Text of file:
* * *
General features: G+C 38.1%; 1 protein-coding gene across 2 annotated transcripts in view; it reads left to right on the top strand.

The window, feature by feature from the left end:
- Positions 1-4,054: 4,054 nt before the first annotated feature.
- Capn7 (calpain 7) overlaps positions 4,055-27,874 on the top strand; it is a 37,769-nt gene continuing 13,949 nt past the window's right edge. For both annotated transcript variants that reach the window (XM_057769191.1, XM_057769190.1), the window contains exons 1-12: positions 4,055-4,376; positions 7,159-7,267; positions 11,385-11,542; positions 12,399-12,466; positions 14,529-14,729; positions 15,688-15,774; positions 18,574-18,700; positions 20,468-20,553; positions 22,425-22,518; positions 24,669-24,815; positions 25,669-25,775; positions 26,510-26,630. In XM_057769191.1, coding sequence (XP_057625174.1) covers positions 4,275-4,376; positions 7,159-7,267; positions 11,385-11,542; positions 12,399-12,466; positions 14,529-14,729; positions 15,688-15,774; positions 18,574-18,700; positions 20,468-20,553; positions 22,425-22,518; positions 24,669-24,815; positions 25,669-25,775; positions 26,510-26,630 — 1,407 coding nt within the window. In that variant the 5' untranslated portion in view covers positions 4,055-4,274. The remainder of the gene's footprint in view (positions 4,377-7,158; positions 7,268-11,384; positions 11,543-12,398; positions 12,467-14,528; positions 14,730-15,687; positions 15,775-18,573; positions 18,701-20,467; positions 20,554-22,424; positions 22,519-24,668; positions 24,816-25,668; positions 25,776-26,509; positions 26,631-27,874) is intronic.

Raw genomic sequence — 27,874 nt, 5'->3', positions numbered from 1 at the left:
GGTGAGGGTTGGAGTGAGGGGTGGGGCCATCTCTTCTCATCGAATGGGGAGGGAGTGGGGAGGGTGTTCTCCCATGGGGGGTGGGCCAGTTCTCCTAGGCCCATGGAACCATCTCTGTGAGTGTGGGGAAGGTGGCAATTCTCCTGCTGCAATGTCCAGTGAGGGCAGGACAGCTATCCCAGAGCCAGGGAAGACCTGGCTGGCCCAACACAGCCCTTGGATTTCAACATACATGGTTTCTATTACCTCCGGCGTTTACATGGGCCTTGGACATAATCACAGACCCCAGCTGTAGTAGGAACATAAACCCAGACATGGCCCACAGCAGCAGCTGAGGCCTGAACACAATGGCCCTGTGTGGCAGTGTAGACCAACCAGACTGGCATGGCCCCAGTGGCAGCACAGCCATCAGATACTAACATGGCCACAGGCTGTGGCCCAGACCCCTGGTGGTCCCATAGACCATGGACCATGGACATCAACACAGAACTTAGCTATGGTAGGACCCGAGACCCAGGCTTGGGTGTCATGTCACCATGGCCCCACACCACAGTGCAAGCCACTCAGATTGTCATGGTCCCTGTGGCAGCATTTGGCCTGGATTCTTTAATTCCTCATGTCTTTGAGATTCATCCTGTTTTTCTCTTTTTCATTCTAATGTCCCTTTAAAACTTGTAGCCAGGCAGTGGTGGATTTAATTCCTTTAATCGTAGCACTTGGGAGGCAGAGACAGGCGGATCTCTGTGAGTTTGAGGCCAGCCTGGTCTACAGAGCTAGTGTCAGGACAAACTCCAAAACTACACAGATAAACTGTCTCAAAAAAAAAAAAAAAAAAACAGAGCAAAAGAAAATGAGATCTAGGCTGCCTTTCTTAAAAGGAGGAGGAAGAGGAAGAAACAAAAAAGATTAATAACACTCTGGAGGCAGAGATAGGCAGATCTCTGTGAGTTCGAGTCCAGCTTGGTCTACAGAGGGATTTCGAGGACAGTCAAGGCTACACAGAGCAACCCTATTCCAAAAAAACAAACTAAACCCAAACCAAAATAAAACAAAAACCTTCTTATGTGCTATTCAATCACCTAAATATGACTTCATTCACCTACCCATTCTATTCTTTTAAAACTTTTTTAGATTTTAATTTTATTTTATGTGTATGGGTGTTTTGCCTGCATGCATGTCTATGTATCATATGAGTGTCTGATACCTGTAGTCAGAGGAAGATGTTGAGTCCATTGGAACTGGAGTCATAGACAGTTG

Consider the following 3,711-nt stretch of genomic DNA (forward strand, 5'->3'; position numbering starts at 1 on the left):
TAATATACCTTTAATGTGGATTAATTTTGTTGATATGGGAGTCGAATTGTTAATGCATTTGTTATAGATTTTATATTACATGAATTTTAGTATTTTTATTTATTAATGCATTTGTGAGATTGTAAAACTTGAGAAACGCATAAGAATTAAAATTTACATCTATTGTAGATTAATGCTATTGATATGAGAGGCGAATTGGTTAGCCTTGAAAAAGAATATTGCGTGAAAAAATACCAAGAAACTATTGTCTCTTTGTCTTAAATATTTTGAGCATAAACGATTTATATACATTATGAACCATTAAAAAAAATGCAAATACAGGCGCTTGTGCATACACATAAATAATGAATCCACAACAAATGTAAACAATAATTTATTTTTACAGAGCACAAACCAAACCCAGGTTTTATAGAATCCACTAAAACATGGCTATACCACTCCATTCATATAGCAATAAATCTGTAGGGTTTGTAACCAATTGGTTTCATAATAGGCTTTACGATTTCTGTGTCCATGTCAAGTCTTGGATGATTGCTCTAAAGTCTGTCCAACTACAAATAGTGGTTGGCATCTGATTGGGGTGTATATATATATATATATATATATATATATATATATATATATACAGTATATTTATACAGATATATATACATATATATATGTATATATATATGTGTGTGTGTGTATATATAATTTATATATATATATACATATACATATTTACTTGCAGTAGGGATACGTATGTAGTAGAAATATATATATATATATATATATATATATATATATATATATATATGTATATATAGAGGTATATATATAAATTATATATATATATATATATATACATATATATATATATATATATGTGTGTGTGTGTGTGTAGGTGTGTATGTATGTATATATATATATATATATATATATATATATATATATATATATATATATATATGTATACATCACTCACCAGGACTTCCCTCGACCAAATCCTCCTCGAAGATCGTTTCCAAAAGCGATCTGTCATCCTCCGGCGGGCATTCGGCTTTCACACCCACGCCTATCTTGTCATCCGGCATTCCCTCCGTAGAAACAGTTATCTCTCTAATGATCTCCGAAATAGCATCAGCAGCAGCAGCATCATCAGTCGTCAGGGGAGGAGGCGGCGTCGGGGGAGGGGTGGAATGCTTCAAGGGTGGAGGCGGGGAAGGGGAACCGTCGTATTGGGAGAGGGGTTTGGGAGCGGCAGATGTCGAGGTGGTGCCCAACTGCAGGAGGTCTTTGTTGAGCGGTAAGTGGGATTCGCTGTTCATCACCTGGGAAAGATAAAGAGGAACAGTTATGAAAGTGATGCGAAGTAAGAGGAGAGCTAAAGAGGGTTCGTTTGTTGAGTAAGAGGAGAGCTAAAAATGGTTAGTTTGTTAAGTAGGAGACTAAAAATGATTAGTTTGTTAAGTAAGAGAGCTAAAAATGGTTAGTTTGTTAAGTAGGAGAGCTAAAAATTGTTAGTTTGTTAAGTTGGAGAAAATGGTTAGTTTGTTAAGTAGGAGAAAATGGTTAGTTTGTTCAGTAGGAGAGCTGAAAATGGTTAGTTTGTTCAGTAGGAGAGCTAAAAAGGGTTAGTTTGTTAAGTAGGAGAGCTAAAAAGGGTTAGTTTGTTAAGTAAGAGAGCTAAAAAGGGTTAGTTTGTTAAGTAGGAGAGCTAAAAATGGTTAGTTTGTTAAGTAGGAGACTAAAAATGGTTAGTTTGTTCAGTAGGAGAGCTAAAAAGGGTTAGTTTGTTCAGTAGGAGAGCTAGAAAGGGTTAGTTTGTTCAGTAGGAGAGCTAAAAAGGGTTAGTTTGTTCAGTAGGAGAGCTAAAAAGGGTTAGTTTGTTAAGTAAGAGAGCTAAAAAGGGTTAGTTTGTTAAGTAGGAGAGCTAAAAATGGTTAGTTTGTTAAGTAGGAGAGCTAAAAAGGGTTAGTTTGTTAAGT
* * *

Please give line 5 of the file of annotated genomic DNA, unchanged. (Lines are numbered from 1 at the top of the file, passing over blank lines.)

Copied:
Raw genomic sequence — 27,874 nt, 5'->3', positions numbered from 1 at the left: